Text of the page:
AFT President Randi Weingarten on Saturday congratulated NYSUT members on their successful advocacy in the last year while urging delegates to vote for Hillary Clinton in the April 19 New York State primary.
The AFT last July was the first national labor union to endorse Clinton for president. Clinton addressed the Representative Assembly the evening before.
Acknowledging supporters of presidential candidate Bernie Sanders in the audience, Weingarten said, "Both candidates will fight for us and our values," pointing out that Sanders and Clinton, when they were both U.S. senators, voted the same way 93 percent of the time.
But, Weingarten said, Clinton has a better track record of getting things done and supporting educators. Clinton "has our backs," and is right when she says that it is "just plain wrong to make teachers the scapegoats for all the ills of society," Weingarten said.
Weingarten remarked, as did many of the speakers at the RA, on the difference between this legislative session and last year's when teachers were in the "crosshairs" and Gov. Cuomo was an advocate of a "direct line" between student testing and teacher evaluations.
"The scapegoating, the bashing, it didn't work," Weingarten said, because NYSUT members "stood up for ourselves, we stood up for our students, and we stood up for schools."
Educators and parents stood firm against hedge fund managers and so-called reformers who support the privatization of public schools, she said, and, "You won!"
The victories included a four-year moratorium on the current teacher evaluations; the appointment of Betty Rosa as Regents chancellor; the rescue of 500 union jobs at the Alcoa aluminum plant in Massena; the end of the Gap Elimination Adjustment; and an increase of state funding for schools in 2016-2017 by $1.5 billion.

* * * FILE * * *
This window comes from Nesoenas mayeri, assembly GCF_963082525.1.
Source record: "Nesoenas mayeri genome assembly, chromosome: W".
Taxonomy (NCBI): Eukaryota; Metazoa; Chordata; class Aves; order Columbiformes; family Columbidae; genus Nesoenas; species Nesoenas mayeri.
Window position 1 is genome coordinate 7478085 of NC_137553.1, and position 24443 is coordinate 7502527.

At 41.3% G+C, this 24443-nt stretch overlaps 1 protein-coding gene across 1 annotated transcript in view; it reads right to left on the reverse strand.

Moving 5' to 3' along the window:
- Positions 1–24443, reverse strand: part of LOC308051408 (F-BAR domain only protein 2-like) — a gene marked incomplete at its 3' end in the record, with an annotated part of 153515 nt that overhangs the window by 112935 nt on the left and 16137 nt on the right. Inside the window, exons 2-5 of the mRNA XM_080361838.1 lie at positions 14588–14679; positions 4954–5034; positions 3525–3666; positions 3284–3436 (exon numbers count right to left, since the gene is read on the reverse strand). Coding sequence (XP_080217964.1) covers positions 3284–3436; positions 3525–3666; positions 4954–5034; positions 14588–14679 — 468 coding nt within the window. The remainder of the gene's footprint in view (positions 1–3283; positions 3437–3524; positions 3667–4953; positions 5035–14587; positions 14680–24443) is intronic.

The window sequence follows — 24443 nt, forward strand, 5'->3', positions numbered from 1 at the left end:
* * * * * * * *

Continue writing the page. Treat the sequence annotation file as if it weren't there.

"You changed the tone and you changed the state," Weingarten said. Now, state leaders are coming to NYSUT to ask, "'What should we do?'" to ensure the state never again passes the anti-teacher legislation it has imposed over the past decade or so, she said.
On the national landscape, the "stakes are really high" in upcoming the presidential election, "and Washington is really broken," Weingarten said. She spoke about the importance of electing a Democrat in the fall to ensure fair-minded appointments to the Supreme Court, referencing the 4-4 decision in Friedrichs v. California Teacher Association, which threatened the financial model of pubic sector unions.
While the Court's decision to maintain the status quo provides a moment of respite, she pointed out that 26 other potential "Friedrichs" cases are making their way through the federal courts, and the danger is ever-present.
She also reminded delegates that Republican candidates Ted Cruz and Donald Trump are "waging an all-out war" on unions, public education and public employees, and, at all costs, Republicans cannot be allowed to attain the White House.
The wealthy Koch brothers plan to spend $1 billion in this campaign, prompting Weingarten to quip: "I guess they are the citizens in Citizens United," a reference to the Supreme Court ruling that gave all corporations the right to unfettered spending in elections.